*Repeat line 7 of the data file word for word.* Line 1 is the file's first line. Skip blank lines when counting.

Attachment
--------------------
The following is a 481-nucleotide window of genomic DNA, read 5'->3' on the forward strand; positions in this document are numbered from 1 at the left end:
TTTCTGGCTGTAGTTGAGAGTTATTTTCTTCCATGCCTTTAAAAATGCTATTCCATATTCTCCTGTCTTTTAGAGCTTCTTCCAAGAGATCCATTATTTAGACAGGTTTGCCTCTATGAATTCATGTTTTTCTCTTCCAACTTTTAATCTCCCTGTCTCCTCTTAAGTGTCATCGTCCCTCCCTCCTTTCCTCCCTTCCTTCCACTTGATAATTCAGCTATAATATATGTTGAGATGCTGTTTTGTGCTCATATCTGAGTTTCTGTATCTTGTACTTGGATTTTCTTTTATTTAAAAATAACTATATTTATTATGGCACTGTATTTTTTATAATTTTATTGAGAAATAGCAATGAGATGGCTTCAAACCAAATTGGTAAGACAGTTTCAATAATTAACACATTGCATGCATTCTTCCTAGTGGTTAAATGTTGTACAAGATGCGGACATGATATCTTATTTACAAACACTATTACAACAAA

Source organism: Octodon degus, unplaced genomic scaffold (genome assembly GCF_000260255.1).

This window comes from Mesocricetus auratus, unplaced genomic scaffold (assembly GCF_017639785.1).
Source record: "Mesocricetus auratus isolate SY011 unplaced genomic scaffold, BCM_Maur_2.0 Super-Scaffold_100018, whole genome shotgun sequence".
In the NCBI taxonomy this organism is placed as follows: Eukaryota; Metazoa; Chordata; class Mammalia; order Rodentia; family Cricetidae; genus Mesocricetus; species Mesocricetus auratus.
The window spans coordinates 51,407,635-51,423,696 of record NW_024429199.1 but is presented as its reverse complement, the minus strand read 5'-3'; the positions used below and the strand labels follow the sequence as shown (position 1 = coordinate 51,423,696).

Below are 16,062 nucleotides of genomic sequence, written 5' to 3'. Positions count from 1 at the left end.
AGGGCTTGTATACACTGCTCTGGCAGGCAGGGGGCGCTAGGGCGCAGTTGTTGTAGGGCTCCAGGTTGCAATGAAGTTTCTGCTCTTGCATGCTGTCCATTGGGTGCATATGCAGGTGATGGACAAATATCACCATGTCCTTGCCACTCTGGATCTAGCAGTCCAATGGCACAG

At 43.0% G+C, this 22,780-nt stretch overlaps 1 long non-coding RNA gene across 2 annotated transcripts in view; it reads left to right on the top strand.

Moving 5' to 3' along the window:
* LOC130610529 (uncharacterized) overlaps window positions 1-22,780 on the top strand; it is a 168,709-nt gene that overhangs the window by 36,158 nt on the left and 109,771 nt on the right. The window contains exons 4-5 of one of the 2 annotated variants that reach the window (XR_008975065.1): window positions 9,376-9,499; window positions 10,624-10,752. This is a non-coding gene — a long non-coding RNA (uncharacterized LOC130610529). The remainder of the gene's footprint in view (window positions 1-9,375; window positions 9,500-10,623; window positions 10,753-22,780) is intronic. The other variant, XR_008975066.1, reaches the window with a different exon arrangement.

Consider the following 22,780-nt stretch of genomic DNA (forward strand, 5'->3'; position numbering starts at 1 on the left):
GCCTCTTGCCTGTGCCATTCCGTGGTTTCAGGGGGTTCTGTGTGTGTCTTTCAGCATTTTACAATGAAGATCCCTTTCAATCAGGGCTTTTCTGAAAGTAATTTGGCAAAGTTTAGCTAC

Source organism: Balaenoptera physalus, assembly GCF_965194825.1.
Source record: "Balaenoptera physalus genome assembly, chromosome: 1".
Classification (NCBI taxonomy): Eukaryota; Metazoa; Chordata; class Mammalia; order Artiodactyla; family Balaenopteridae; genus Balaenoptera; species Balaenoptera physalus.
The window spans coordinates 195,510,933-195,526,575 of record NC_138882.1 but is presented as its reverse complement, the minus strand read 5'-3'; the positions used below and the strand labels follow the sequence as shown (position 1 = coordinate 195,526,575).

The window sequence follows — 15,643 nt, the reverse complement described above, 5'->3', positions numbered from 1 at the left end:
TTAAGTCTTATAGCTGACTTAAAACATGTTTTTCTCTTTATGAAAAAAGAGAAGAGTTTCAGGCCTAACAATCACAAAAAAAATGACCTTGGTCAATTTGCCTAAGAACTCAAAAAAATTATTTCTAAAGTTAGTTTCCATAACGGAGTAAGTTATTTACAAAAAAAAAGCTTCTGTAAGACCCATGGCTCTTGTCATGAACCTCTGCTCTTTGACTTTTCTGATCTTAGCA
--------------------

The window spans coordinates 51,407,635-51,423,696 of record NW_024429199.1 but is presented as its reverse complement, the minus strand read 5'-3'; the positions used below and the strand labels follow the sequence as shown (position 1 = coordinate 51,423,696).